Summary: The birth of Jesus Christ represents a gift of great value, but one which must be opened and received.
Christmas is a time of giving. And that means Christmas is a time of shopping. Ever since the wise men from the east showed up at the stable carrying gold, frankincense, and myrrh, people have been exchanging gifts at Christmas. Of course, it’s much more complicated today than it was for the wise men. For one thing, they didn’t have to contend with shopping malls, all packed full of parents going from store to store to store, desperately searching for a Nintendo Playstation 2. The magi didn’t have to worry about sizes, or colors, or return policies. There were no razor scooters in those days, no life-size Barbies, and definitely no robot dogs. Just plain old gold, frankincense and myrrh. [Insert personal illustrations of Christmas gifts gone bad]
Well, this year, just like every year, millions of people, both children and adults, will open millions of gifts. Some won’t fit. Some will be the wrong color. Many will be returned or exchanged. But there’s one gift that meets everyone’s need, one gift that will never wear out, never break or need repairing. A gift that is appropriate for a small child, or a teenager, or an adult, or a senior adult. Boy or girl, man or woman, it makes no difference. The gift we all need, the most valuable gift of all, is that baby in the manger. The one that this whole season is about. On Christmas, we celebrate the fact that God gave us the gift of His own Son, Jesus Christ, so that through faith in Him we could be forgiven of our sins and have eternal life.
"For God so loved the world that he gave his one and only Son, that whoever believes in him shall not perish but have eternal life.” – John 3:16 (NIV)
This morning, I’d like to make three points about this gift, this incredible, priceless gift.
1. The gift is Jesus Christ himself
First, the gift is Jesus Christ himself. The gift God offers us is to know Christ. To know Him as a friend, to have fellowship with Him, to have a relationship with Him. The gift God offers us is to be known and loved by Christ.
[Jesus: ] “I no longer call you servants, because a servant does not know his master’s business. Instead, I have called you friends, for everything that I learned from my Father I have made known to you.” – John 15:15 (NIV)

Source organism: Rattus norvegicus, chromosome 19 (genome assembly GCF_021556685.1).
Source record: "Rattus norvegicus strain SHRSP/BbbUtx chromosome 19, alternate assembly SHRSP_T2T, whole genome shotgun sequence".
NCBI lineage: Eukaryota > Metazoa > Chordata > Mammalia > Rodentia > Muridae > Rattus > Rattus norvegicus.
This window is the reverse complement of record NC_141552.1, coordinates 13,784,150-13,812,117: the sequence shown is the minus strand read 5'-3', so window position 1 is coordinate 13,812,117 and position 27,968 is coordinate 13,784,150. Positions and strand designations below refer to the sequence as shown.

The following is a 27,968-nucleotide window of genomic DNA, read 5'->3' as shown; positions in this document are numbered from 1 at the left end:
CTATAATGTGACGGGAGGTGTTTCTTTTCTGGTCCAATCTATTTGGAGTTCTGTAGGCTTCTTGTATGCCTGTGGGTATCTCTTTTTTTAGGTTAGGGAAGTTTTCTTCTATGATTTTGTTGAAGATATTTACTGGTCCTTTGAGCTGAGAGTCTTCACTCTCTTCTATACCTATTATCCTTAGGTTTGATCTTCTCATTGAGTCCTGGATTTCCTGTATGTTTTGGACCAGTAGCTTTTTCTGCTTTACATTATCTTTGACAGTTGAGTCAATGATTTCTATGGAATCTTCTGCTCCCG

“Now this is eternal life: that they may know you, the only true God, and Jesus Christ, whom you have sent.” – John 17:3 (NIV)
Let me ask you a question: Have you received this gift? Do you have this kind of relationship with Jesus Christ? Do you know Him as a friend? Is He someone you can talk with, confide in, seek counsel from? Do you feel at ease in His presence, like you would with a close friend, or do you feel like you have to rush around cleaning up your spiritual “house” before you can welcome him in? If the answer is “no,” if you don’t have this kind of relationship with Christ, the good news is that you can. All you have to do is ask. Come to him in prayer; confess your sins, ask His forgiveness, ask Him into your heart. That’s all you have to do.
Maybe you’ve never heard the Christian life described in this way before. Perhaps it sounds a little strange to talk about spending time with Jesus Christ, as if He were a flesh and blood person, someone you could see and hear and touch. Well, no it isn’t like that. We don’t claim to see visions or hear voices. But that doesn’t make our fellowship with him any less real. Christ is present with us. His Spirit lives in us. He speaks to us through the Bible. And we speak with him through prayer.
“We proclaim to you what we have seen and heard, so that you also may have fellowship with us. And our fellowship is with the Father and with his Son, Jesus Christ.” – 1 John 1:3 (NIV)
People sometimes think of Christianity as nothing but a set of burdensome responsibilities. Doing things you’d rather not do. Like going to church, when you’d rather be home reading the Sunday paper. Some people see the Christian life as a lot of rules, a lot of “do’s” and “don’ts” (mainly “don’ts”). Or if they view Christianity more positively, they might see it primarily in terms of the benefits it can bring – improved relationships; stronger marriages; guidance in raising children; emotional strength to deal with difficult circumstances. And that’s true, but even this misses the mark. The essence of Christianity isn’t rules, or “do’s and don’t’s”, or even blessings. The essence of Christianity is a relationship with Jesus Christ. Yes, the Christian life brings many benefits – joy, peace, hope. But they all come through Christ, they all flow from our relationship with Him.